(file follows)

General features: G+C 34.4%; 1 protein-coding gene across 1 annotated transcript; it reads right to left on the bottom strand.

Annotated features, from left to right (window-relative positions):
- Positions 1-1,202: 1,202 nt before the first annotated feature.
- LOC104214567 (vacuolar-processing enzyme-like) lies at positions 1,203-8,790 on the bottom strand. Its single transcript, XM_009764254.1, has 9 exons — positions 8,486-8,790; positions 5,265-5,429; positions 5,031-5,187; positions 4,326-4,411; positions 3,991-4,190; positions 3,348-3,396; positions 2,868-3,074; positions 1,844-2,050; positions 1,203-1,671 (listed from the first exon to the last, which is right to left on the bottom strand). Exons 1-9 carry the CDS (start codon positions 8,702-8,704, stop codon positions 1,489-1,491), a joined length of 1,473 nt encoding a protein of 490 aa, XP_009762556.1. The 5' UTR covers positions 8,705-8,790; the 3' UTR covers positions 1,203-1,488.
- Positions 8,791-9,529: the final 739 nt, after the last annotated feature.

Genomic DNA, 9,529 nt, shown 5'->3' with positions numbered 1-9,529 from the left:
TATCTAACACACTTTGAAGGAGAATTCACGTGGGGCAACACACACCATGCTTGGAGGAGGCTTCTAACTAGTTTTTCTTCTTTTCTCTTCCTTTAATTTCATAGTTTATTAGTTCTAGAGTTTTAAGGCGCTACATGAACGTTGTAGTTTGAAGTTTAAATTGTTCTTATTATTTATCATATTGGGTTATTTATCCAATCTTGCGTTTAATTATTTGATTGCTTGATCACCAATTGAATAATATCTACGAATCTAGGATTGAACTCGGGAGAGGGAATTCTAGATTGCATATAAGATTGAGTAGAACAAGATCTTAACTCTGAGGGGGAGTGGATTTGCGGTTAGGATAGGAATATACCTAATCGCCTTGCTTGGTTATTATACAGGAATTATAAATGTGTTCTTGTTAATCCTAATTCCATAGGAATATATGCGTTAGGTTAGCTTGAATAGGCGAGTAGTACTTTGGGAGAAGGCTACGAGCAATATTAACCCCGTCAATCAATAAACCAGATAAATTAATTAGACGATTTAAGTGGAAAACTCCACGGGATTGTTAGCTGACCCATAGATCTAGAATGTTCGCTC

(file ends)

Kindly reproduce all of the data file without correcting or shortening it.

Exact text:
General features: G+C 34.4%; 1 protein-coding gene across 1 annotated transcript; it reads right to left on the bottom strand.

Annotated features, from left to right (window-relative positions):
- Positions 1-1,202: 1,202 nt before the first annotated feature.
- LOC104214567 (vacuolar-processing enzyme-like) lies at positions 1,203-8,790 on the bottom strand. Its single transcript, XM_009764254.1, has 9 exons — positions 8,486-8,790; positions 5,265-5,429; positions 5,031-5,187; positions 4,326-4,411; positions 3,991-4,190; positions 3,348-3,396; positions 2,868-3,074; positions 1,844-2,050; positions 1,203-1,671 (listed from the first exon to the last, which is right to left on the bottom strand). Exons 1-9 carry the CDS (start codon positions 8,702-8,704, stop codon positions 1,489-1,491), a joined length of 1,473 nt encoding a protein of 490 aa, XP_009762556.1. The 5' UTR covers positions 8,705-8,790; the 3' UTR covers positions 1,203-1,488.
- Positions 8,791-9,529: the final 739 nt, after the last annotated feature.

Genomic DNA, 9,529 nt, shown 5'->3' with positions numbered 1-9,529 from the left:
TATCTAACACACTTTGAAGGAGAATTCACGTGGGGCAACACACACCATGCTTGGAGGAGGCTTCTAACTAGTTTTTCTTCTTTTCTCTTCCTTTAATTTCATAGTTTATTAGTTCTAGAGTTTTAAGGCGCTACATGAACGTTGTAGTTTGAAGTTTAAATTGTTCTTATTATTTATCATATTGGGTTATTTATCCAATCTTGCGTTTAATTATTTGATTGCTTGATCACCAATTGAATAATATCTACGAATCTAGGATTGAACTCGGGAGAGGGAATTCTAGATTGCATATAAGATTGAGTAGAACAAGATCTTAACTCTGAGGGGGAGTGGATTTGCGGTTAGGATAGGAATATACCTAATCGCCTTGCTTGGTTATTATACAGGAATTATAAATGTGTTCTTGTTAATCCTAATTCCATAGGAATATATGCGTTAGGTTAGCTTGAATAGGCGAGTAGTACTTTGGGAGAAGGCTACGAGCAATATTAACCCCGTCAATCAATAAACCAGATAAATTAATTAGACGATTTAAGTGGAAAACTCCACGGGATTGTTAGCTGACCCATAGATCTAGAATGTTCGCTC